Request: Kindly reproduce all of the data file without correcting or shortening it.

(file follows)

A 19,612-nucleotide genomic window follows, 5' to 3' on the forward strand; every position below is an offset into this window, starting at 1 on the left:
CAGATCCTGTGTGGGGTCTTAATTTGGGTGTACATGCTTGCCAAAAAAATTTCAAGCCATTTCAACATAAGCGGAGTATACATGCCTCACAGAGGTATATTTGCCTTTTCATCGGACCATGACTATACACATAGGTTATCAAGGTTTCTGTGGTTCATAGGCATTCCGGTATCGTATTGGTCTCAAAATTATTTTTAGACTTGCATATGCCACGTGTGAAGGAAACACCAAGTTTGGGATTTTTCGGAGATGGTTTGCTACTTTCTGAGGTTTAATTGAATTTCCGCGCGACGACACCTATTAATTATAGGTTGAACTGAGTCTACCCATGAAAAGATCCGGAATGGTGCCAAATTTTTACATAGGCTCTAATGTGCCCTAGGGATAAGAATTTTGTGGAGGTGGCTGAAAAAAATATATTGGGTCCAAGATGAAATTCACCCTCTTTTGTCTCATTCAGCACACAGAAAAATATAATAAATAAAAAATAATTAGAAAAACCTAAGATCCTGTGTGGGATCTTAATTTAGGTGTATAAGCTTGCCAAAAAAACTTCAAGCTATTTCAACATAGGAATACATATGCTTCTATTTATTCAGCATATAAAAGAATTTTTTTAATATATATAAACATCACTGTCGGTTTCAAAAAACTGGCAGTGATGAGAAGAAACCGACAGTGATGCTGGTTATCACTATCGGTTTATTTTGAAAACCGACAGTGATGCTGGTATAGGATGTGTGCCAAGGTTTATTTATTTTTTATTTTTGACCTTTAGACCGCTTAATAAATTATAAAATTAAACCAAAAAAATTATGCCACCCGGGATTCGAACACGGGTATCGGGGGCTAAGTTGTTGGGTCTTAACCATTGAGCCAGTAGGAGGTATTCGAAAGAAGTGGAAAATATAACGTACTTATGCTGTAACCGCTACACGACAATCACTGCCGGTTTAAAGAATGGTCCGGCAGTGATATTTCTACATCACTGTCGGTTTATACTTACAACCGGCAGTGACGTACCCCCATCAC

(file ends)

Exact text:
A 19,612-nucleotide genomic window follows, 5' to 3' on the forward strand; every position below is an offset into this window, starting at 1 on the left:
CAGATCCTGTGTGGGGTCTTAATTTGGGTGTACATGCTTGCCAAAAAAATTTCAAGCCATTTCAACATAAGCGGAGTATACATGCCTCACAGAGGTATATTTGCCTTTTCATCGGACCATGACTATACACATAGGTTATCAAGGTTTCTGTGGTTCATAGGCATTCCGGTATCGTATTGGTCTCAAAATTATTTTTAGACTTGCATATGCCACGTGTGAAGGAAACACCAAGTTTGGGATTTTTCGGAGATGGTTTGCTACTTTCTGAGGTTTAATTGAATTTCCGCGCGACGACACCTATTAATTATAGGTTGAACTGAGTCTACCCATGAAAAGATCCGGAATGGTGCCAAATTTTTACATAGGCTCTAATGTGCCCTAGGGATAAGAATTTTGTGGAGGTGGCTGAAAAAAATATATTGGGTCCAAGATGAAATTCACCCTCTTTTGTCTCATTCAGCACACAGAAAAATATAATAAATAAAAAATAATTAGAAAAACCTAAGATCCTGTGTGGGATCTTAATTTAGGTGTATAAGCTTGCCAAAAAAACTTCAAGCTATTTCAACATAGGAATACATATGCTTCTATTTATTCAGCATATAAAAGAATTTTTTTAATATATATAAACATCACTGTCGGTTTCAAAAAACTGGCAGTGATGAGAAGAAACCGACAGTGATGCTGGTTATCACTATCGGTTTATTTTGAAAACCGACAGTGATGCTGGTATAGGATGTGTGCCAAGGTTTATTTATTTTTTATTTTTGACCTTTAGACCGCTTAATAAATTATAAAATTAAACCAAAAAAATTATGCCACCCGGGATTCGAACACGGGTATCGGGGGCTAAGTTGTTGGGTCTTAACCATTGAGCCAGTAGGAGGTATTCGAAAGAAGTGGAAAATATAACGTACTTATGCTGTAACCGCTACACGACAATCACTGCCGGTTTAAAGAATGGTCCGGCAGTGATATTTCTACATCACTGTCGGTTTATACTTACAACCGGCAGTGACGTACCCCCATCAC